Recap from Durban: Good COP, Bad COP
From the experience of Jason Hartke, Vice President, National Policy, USGBC
Like on any of the nighttime dramas, we watch time and time again how yet another police duo utilize the classic good cop/bad cop routine. Well, in my final blog from Durban, I leave you with my own Good COP/Bad COP.
Let's play GOOD COP first: A Deal is Struck
The good news is that we have an agreement to create a legally binding deal by 2015, a Durban Platform for Advanced Action. Significantly, and thanks to our stalwart U.S. negotiators – Todd Stern and Jonathan Pershing – the framework for that agreement will include all countries. That is a significant departure from the old paradigm the created a firewall between developed and developing countries. This Durban agreement will now include all major emitters – like China, India and Brazil. On Sunday afternoon, following what was the longest COP in history, Pershing said it is "a major step forward on climate change." He continued, "It's the most constructive collective action in a decade." The bad news is that the details won't be finalized until 2015.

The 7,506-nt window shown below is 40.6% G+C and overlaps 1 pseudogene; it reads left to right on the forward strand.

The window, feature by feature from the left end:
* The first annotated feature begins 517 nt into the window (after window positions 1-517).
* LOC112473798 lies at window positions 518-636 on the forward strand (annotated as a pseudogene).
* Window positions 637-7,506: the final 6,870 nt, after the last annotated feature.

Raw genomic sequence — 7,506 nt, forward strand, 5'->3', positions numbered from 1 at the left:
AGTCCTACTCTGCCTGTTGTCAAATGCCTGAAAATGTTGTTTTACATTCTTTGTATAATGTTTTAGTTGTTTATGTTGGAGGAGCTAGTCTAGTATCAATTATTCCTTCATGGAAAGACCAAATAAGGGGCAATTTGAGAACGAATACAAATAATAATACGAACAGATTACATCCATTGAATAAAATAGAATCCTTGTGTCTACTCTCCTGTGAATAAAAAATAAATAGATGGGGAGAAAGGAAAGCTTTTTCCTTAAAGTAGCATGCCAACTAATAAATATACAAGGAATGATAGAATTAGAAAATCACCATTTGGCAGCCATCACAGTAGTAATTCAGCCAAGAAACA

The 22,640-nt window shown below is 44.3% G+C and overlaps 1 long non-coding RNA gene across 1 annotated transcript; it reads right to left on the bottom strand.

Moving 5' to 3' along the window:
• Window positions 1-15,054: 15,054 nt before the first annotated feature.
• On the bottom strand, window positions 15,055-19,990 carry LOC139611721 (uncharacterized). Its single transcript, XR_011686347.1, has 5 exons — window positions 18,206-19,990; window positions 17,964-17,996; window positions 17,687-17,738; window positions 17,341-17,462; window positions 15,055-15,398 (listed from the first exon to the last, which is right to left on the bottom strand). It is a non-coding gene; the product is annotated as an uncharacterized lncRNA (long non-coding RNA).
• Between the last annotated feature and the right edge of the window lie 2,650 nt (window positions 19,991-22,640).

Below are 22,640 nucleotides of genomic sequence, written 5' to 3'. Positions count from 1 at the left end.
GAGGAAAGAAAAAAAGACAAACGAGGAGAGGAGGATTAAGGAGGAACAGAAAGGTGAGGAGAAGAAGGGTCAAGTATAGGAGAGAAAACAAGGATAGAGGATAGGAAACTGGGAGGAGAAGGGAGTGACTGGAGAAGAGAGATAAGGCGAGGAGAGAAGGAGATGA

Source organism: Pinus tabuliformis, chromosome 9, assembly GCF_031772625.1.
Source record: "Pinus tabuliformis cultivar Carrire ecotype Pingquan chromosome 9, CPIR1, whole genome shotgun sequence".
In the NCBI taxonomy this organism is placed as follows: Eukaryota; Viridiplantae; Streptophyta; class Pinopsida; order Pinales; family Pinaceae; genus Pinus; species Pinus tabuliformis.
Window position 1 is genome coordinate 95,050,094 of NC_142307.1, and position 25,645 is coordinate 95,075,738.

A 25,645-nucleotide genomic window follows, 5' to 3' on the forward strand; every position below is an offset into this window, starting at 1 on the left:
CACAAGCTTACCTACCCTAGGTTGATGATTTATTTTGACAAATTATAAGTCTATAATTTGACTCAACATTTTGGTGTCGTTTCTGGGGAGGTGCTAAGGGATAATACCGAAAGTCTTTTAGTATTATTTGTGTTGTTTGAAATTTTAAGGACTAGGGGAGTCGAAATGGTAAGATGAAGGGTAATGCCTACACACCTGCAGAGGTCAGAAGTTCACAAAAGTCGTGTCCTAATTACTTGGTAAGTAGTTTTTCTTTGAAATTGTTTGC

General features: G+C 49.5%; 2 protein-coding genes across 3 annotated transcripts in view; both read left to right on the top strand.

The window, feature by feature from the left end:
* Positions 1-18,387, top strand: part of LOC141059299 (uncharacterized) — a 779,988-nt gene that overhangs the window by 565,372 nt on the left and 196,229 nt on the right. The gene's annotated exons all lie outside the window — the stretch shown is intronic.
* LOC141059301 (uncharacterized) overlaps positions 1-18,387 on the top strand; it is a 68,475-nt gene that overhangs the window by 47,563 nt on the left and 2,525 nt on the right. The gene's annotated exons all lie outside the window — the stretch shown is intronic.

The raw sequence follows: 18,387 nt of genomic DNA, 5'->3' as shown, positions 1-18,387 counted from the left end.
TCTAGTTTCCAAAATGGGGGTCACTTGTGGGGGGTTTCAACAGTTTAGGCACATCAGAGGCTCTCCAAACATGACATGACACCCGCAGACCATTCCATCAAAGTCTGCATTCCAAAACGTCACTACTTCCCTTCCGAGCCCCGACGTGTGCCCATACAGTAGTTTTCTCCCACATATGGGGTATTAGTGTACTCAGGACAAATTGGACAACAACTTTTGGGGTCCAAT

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Local Officials Gather to Find Common Ground on Green Schools
On Nov. 29, state legislators, key decision makers and USGBC chapter members from across the South and Midwest convened at Richardsville Elementary School in Kentucky, the nation's first net-zero energy school, for a "Common Ground" event to discuss the success of the green schools movement in the region and the best practices that can be applied to their own communities.
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See photos from the event »
Leadership Abounds: President Obama, President Clinton and Green Building Leaders Join Forces to Commit to Energy Efficiency
Last week from the White House Old Executive Building it was like a different planet -- outside the white walls, D.C. politics continued to swirl, but for one moment we found something we can all agree on. I sat there as President Obama and former President Clinton joined forces to make three huge announcements on energy efficiency in buildings. First, that the federal government will be investing big time in energy efficiency, to the tune of $2 billion dollars that will ultimately be returned to taxpayers many times over through lower operating costs. Second, that the private sector will do the same, as companies respond to the President's Better Buildings Challenge with their own $2 billion dollar investment covering $1.6 billion square feet of commercial building space. Last but not least, the IRS and Treasury will finally revise the guidance on the under-utilized 179D tax deduction for energy efficient commercial buildings.
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